Legendary percussionist Airto Moreira was born in 1941 in Brasil, and began performing at a very young age. He became a professional musician by the time he was 13 years old, playing percussion and singing in nightclubs and on television. In 1967 Airto moved to Los Angeles, and as fate would have it ended up getting kicked out of a jazz club by the one and only Miles Davis on his very first night in America.
By 1968 Airto and his wife Flora were living in New York City. It was there, in the urban jazz scene of the late sixties, that Airto began to play with some of the best jazz musicians of all time. Having made a name for himself, Airto was invited to record for Miles Davis on Davis’ “Bitches Brew” album. Apparently Davis didn’t recall when first they met. For the next two years Airto stayed with Davis and his band, which included Dave Holland, Jack DeJohnette, and Chick Corea, among others.
Later, Airto would help to form the original Weather Report, and Chick Corea’s Return to Forever group. His talents would be tapped by such greats as Quincy Jones, Herbie Hancock, Paul Simon, and Carlos Santana. Since the addition in 1973 of a percussion category to Downbeat magazine’s readers and critics poll, Airto has been voted percussionist of the year twenty times. He has also been ranked #1 by Jazz Times, Modern Drummer, and DRUM! magazines.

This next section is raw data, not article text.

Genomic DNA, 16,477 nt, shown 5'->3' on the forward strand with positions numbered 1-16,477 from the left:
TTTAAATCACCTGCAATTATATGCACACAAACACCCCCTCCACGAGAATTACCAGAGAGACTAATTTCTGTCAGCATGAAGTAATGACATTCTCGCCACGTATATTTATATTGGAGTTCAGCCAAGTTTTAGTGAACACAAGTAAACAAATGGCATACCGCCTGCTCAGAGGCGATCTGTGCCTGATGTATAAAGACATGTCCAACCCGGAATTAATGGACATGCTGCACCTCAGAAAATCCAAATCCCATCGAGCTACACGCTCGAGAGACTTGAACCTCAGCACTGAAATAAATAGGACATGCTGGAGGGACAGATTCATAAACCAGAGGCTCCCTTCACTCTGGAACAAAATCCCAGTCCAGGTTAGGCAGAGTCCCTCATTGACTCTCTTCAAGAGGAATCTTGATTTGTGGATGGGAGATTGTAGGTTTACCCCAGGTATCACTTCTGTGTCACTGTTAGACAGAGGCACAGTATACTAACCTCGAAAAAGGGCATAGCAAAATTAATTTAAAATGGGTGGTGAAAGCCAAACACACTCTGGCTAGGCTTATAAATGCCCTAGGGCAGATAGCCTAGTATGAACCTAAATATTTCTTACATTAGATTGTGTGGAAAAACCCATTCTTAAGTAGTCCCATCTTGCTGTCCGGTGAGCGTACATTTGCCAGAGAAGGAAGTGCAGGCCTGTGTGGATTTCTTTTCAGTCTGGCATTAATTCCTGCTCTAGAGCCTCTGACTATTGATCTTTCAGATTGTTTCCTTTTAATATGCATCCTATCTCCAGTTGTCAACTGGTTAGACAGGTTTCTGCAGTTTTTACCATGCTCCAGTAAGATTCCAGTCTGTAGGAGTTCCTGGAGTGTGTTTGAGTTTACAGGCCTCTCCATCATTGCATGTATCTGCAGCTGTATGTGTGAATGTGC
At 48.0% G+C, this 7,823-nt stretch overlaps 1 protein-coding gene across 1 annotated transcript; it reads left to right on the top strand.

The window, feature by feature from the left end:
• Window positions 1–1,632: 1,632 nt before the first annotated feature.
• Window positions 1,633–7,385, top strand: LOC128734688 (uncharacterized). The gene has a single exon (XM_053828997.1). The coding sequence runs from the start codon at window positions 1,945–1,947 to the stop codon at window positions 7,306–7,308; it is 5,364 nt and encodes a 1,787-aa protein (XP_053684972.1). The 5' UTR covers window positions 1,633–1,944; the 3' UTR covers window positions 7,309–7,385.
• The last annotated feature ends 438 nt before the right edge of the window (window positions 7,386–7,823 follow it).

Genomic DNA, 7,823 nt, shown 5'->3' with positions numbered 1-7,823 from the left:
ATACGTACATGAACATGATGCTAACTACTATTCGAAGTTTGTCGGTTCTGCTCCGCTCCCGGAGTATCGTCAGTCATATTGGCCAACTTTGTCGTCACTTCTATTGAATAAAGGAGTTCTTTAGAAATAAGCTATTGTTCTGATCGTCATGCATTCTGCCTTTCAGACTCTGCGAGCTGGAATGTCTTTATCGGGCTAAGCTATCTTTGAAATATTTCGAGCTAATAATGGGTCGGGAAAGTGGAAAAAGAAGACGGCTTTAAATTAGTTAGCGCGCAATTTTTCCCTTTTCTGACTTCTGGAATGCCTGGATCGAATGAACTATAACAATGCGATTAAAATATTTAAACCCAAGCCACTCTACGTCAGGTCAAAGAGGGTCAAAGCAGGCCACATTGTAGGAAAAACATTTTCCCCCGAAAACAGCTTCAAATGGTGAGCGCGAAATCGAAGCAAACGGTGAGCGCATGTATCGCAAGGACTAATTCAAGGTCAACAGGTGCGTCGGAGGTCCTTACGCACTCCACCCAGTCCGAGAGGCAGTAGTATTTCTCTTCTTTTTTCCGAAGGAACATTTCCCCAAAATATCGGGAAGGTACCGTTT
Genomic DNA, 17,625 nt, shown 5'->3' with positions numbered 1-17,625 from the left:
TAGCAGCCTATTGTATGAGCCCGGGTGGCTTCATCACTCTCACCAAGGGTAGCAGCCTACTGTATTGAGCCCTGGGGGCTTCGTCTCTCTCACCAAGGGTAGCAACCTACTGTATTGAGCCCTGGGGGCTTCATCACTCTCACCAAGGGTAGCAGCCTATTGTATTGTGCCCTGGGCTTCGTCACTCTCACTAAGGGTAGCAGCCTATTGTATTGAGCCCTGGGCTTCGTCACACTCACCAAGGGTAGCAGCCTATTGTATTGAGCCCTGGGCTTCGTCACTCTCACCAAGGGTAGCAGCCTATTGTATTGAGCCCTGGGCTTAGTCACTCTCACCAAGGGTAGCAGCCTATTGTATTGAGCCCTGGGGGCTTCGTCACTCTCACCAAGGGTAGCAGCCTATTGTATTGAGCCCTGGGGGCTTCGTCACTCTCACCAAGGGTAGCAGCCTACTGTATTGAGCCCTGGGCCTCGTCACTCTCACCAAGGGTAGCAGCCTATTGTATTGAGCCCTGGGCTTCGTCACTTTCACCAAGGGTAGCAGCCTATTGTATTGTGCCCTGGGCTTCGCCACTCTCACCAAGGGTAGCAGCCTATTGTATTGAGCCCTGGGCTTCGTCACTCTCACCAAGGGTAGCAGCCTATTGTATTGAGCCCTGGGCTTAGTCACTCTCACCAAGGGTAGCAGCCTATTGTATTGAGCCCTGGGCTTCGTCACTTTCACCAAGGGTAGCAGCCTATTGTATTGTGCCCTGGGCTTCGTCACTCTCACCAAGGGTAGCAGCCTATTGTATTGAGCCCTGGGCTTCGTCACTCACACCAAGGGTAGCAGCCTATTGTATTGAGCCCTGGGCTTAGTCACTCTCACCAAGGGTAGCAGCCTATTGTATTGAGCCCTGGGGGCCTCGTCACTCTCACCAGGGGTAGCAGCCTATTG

In 1991 Airto won a Grammy for World Music as a member of Grateful Dead drummer Mickey Hart’s Planet Drum, which included such masters as Giovanni Hidalgo, Zakir Hussain, and Babatunde Olatunji, as well as Hart himself. That same year Airto went to Japan to work with the famed Kodo Taiko drummers. One of his compositions, entitled “Maracatu,” was chosen as the theme song for the opening ceremonies for the 2002 World Cup in Japan.
The “Order of Rio Branco,” one of Brasil’s highest honors recognizing those who significantly contribute to that country’s international relations, was bestowed upon Airto in 2002. Shortly thereafter, Airto was invited to play at the grand re-opening of the Alexandria Library in Egypt. It seems as though Airto is just plain timeless, staying relevant in a changing world decade after decade. I found Airto to be a genuine human being of high degree, graced by an unshakable belief in the power of music as an expression of positive energy. Hey, whatever works. To learn more about Airto’s career and to get a sense of him as a person, visit his website, www.airto.com.